How to design human homes for alien planets

What will our Martian homes look like?

A Mars habitat.
(Image credit: AI SpaceFactory)

The first humans to set foot on Mars will be greeted by an unfamiliar and unfriendly climate: dust storms, freezing temperatures, and intense radiation will bombard their bodies the moment they descend on the planet's surface. To survive in this hostile landscape, settlers will need man-made habitats that can support human life by mimicking conditions on Earth. But as architects and engineers aim to devise space structures that can stand up to a hazardous external environment, they also face an equally vexing problem: How do they use design to make astronauts feel relaxed and at home in an otherwise alien world?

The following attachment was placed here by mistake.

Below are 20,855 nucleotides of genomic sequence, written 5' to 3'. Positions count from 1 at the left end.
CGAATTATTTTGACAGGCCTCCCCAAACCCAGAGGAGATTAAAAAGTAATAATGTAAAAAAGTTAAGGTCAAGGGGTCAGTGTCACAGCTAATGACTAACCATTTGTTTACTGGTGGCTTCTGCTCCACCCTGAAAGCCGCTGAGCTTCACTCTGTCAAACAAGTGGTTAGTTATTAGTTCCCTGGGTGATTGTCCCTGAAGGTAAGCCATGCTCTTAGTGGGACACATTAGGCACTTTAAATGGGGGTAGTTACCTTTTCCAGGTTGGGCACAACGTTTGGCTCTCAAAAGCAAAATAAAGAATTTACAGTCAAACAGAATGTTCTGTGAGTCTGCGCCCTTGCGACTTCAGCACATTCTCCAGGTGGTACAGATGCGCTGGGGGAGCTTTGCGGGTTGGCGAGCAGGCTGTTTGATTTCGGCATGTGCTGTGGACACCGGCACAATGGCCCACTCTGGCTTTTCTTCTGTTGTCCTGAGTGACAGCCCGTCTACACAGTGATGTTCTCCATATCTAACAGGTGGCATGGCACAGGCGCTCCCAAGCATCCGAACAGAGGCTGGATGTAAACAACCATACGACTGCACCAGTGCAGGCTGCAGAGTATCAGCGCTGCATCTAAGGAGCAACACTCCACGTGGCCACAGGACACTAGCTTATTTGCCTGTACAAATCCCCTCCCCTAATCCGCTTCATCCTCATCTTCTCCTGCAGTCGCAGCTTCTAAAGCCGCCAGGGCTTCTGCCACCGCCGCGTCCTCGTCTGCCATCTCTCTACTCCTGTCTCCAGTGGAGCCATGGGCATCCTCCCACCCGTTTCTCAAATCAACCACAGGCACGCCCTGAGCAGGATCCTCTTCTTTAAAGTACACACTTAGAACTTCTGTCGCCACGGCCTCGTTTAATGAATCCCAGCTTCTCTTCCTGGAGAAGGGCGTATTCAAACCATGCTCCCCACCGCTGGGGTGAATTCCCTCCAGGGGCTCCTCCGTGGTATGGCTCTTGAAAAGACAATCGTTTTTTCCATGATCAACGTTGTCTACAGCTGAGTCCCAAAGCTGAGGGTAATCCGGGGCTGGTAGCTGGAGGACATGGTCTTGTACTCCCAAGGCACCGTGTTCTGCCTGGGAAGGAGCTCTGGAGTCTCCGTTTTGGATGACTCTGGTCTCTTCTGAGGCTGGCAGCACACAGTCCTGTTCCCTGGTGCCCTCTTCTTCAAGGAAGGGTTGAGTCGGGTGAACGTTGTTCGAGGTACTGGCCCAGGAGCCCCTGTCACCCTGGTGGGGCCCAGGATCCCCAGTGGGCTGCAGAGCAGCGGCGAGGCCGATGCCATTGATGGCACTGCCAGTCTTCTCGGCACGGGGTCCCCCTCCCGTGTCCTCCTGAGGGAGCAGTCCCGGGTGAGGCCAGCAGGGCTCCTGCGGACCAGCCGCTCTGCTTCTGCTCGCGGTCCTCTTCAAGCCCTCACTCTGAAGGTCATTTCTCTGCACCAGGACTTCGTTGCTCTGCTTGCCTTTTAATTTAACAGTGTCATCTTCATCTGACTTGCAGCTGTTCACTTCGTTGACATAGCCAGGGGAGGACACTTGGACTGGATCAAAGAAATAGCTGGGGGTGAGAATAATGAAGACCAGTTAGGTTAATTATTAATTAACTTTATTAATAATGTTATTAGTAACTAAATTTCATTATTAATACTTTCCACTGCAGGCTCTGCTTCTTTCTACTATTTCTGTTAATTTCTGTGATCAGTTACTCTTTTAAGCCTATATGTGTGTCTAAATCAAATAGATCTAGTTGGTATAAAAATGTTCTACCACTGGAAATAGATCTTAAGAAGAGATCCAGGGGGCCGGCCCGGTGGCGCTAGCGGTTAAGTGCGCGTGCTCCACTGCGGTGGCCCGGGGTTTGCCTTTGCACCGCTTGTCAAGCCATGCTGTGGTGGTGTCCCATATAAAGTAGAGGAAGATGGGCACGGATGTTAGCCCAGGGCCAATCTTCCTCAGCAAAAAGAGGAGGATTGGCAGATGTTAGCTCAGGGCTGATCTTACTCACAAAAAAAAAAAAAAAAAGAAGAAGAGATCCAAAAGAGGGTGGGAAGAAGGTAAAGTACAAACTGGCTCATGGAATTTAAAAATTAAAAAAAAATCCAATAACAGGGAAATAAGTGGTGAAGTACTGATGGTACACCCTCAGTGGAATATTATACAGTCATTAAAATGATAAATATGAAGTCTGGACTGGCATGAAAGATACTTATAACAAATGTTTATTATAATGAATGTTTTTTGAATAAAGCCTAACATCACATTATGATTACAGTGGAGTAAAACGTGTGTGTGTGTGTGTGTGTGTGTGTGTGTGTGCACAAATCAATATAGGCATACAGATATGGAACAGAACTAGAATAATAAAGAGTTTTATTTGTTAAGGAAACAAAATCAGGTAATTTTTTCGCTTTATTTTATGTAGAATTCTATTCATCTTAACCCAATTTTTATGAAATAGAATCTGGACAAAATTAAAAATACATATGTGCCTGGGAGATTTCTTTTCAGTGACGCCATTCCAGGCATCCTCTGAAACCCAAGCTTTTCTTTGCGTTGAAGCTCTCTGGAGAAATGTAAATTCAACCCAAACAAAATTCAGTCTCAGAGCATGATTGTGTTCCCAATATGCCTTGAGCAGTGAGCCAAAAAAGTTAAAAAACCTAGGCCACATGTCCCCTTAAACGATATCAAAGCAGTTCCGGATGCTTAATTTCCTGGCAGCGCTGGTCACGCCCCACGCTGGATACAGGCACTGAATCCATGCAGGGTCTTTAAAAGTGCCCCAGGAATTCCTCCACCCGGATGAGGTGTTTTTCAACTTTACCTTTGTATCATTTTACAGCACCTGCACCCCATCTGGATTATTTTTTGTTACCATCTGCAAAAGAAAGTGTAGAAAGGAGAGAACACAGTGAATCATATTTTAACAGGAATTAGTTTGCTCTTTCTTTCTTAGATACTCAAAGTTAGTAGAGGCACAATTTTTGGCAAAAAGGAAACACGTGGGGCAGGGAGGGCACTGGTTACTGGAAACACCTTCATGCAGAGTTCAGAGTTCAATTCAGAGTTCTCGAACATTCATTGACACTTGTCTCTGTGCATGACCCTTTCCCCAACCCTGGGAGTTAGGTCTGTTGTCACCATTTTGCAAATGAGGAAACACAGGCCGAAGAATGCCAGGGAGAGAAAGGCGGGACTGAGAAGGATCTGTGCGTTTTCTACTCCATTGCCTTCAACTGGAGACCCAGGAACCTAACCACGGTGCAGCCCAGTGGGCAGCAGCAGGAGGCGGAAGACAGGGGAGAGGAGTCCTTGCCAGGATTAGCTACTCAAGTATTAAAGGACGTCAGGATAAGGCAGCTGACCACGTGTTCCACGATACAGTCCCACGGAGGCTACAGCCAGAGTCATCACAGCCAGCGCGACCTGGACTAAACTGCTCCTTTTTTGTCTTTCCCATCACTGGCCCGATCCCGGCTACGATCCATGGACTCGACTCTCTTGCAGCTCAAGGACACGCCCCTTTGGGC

With SpaceX striving to send a crew to Mars in 2024, and NASA planning to follow suit in the 2030s, the race to design Martian homes is well underway. But no one knows how Mars-bound travelers will cope as the only place they've ever called home — Earth — fades from sight. Homesickness and depression could set in quickly, says Nick Kanas, a psychiatrist and professor emeritus at the University of California, San Francisco, who has studied psychological problems in astronauts for NASA. This poses a challenge. After all, crew wellbeing is as critical to a mission's success as functioning equipment.

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